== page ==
What is the 'International Clearing System'

The International Clearing System is a trading system used when futures contract transactions occur on an international or an inter-country level. It is designed to promote world trade and market efficiency. Most international clearing transactions are administered by an international clearing house.

BREAKING DOWN 'International Clearing System'

The process of clearing a trade includes all actions and events that take place between the commitment to transact and settlement. It essentially converts the promise to pay money and deliver the contract into an actual transfer of each from one account to the other.

Clearing is necessary for the matching of all buy and sell orders in the market. It confirms the specific type and quantity of the traded instrument, the transaction price, date, and the identity of the buyer and seller. Basically, it creates more efficient markets as parties interact with the clearing corporation rather than with each other.

For example, if a company wanted to purchase a futures contract for wheat from a foreign party, they would need to contact a clearing house, which will use the international clearing system to match the trade with another party. The other party, who will assume the opposite position (in this case, the one who is looking to sell the wheat contract) in the futures contract, will have also contacted a clearing house in their respective country, who will also use the international clearing system.

Individual countries have their own clearing mechanisms and requirements. Therefore, in a global world with parties trading futures outside of their home markets, a system to coordinate internationally is a must. Now serving in this role is the London Clearing House Ltd (LCH).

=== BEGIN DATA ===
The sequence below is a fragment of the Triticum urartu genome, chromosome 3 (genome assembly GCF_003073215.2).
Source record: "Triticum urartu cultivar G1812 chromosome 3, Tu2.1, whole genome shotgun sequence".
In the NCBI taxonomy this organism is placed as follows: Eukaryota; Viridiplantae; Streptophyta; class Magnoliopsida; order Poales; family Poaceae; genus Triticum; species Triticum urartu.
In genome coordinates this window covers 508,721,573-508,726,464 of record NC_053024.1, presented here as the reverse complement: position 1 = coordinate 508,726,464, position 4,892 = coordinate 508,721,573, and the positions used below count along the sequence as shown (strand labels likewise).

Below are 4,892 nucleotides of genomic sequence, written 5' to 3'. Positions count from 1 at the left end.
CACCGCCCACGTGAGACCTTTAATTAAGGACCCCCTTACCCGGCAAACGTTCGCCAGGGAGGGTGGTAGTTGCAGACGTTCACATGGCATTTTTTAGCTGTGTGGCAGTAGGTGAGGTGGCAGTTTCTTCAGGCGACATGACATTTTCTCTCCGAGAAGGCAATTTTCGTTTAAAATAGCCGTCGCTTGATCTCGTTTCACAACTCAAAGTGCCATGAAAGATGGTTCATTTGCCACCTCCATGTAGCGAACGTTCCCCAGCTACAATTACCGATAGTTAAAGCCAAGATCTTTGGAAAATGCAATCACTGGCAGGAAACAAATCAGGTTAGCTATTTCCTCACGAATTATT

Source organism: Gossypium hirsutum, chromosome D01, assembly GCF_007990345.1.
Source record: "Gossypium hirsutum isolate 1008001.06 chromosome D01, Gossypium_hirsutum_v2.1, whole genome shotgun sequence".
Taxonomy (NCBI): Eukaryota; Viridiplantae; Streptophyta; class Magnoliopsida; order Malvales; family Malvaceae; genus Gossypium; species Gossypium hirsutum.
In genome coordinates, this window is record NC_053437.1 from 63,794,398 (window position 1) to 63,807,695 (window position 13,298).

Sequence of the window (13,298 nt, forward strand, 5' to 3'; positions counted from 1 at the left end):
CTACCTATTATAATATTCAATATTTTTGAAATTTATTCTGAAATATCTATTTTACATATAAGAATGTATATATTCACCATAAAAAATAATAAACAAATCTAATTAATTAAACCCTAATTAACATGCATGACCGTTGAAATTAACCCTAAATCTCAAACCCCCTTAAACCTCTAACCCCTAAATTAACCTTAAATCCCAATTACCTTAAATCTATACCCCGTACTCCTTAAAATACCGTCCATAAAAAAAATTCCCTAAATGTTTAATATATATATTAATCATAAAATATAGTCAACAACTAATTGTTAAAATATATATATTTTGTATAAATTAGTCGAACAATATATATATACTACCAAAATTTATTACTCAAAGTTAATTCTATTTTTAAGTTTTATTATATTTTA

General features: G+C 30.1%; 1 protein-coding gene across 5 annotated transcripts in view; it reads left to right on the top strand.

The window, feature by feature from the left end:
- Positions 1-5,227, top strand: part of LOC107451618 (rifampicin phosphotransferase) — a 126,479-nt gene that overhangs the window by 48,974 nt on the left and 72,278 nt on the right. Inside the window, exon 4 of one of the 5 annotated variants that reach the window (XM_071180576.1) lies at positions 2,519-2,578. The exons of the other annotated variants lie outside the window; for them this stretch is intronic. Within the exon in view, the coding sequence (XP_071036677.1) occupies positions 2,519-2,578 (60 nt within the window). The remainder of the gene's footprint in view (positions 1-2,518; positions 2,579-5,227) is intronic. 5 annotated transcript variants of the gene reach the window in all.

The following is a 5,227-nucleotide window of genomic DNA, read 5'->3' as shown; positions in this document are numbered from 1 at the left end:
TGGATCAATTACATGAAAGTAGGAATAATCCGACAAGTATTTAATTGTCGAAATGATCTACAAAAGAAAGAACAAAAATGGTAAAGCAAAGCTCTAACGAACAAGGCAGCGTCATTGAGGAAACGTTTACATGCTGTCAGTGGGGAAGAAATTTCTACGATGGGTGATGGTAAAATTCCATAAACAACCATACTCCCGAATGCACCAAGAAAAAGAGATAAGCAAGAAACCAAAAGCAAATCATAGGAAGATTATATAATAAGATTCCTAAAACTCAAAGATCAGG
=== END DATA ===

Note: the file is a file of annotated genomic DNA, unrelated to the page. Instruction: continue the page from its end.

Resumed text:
International Clearing House

The function of international clearing was performed by the International Commodities Clearing House (ICCH). The ICCH was an independent clearing house providing clearing or central counterparty services in several markets.

 

However, when the ICCH ceased to exist, the LCH took over to assume the counterparty risk when two parties trade, guaranteeing the settlement of the trade. To mitigate risk, it imposes minimum requirements on members and collects initial and variation margin or collateral for executed trades. LCH's members include most major investment banks, broker dealers and international commodity houses. Oversight is by the national securities regulator or central bank in each jurisdiction in which LCH operates.

The LCH operates an open-access model with a choice of execution venues. LCH Ltd is the group’s UK-registered clearing house. It has clearing services for rates, foreign exchange, repurchase agreements, or repos, and fixed income, commodities, cash equities, and equity derivatives.

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